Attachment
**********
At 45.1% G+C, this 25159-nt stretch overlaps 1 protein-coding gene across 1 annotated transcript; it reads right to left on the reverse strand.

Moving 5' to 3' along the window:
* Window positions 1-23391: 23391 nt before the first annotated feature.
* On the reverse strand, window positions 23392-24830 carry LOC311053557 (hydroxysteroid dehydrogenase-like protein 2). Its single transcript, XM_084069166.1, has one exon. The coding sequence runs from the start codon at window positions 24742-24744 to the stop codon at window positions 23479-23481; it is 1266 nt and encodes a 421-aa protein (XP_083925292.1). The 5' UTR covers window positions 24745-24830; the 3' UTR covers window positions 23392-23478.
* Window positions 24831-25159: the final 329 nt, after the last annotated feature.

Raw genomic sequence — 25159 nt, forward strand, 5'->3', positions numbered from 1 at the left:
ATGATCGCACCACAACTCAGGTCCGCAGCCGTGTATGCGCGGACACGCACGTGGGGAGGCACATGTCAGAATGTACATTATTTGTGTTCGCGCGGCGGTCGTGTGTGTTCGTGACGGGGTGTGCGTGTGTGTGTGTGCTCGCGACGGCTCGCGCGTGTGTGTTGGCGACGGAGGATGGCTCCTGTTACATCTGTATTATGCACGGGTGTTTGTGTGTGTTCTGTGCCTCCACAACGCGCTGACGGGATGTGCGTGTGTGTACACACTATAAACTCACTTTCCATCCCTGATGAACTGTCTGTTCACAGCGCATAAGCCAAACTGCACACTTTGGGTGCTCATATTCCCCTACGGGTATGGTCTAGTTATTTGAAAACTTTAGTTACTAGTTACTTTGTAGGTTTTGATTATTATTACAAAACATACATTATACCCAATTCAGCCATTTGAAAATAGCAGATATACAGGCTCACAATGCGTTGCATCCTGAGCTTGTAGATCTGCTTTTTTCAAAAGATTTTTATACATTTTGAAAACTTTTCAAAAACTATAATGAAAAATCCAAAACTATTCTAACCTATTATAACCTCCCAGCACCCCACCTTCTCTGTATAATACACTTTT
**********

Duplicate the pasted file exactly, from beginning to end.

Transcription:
At 45.1% G+C, this 25159-nt stretch overlaps 1 protein-coding gene across 1 annotated transcript; it reads right to left on the reverse strand.

Moving 5' to 3' along the window:
* Window positions 1-23391: 23391 nt before the first annotated feature.
* On the reverse strand, window positions 23392-24830 carry LOC311053557 (hydroxysteroid dehydrogenase-like protein 2). Its single transcript, XM_084069166.1, has one exon. The coding sequence runs from the start codon at window positions 24742-24744 to the stop codon at window positions 23479-23481; it is 1266 nt and encodes a 421-aa protein (XP_083925292.1). The 5' UTR covers window positions 24745-24830; the 3' UTR covers window positions 23392-23478.
* Window positions 24831-25159: the final 329 nt, after the last annotated feature.

Raw genomic sequence — 25159 nt, forward strand, 5'->3', positions numbered from 1 at the left:
ATGATCGCACCACAACTCAGGTCCGCAGCCGTGTATGCGCGGACACGCACGTGGGGAGGCACATGTCAGAATGTACATTATTTGTGTTCGCGCGGCGGTCGTGTGTGTTCGTGACGGGGTGTGCGTGTGTGTGTGTGCTCGCGACGGCTCGCGCGTGTGTGTTGGCGACGGAGGATGGCTCCTGTTACATCTGTATTATGCACGGGTGTTTGTGTGTGTTCTGTGCCTCCACAACGCGCTGACGGGATGTGCGTGTGTGTACACACTATAAACTCACTTTCCATCCCTGATGAACTGTCTGTTCACAGCGCATAAGCCAAACTGCACACTTTGGGTGCTCATATTCCCCTACGGGTATGGTCTAGTTATTTGAAAACTTTAGTTACTAGTTACTTTGTAGGTTTTGATTATTATTACAAAACATACATTATACCCAATTCAGCCATTTGAAAATAGCAGATATACAGGCTCACAATGCGTTGCATCCTGAGCTTGTAGATCTGCTTTTTTCAAAAGATTTTTATACATTTTGAAAACTTTTCAAAAACTATAATGAAAAATCCAAAACTATTCTAACCTATTATAACCTCCCAGCACCCCACCTTCTCTGTATAATACACTTTT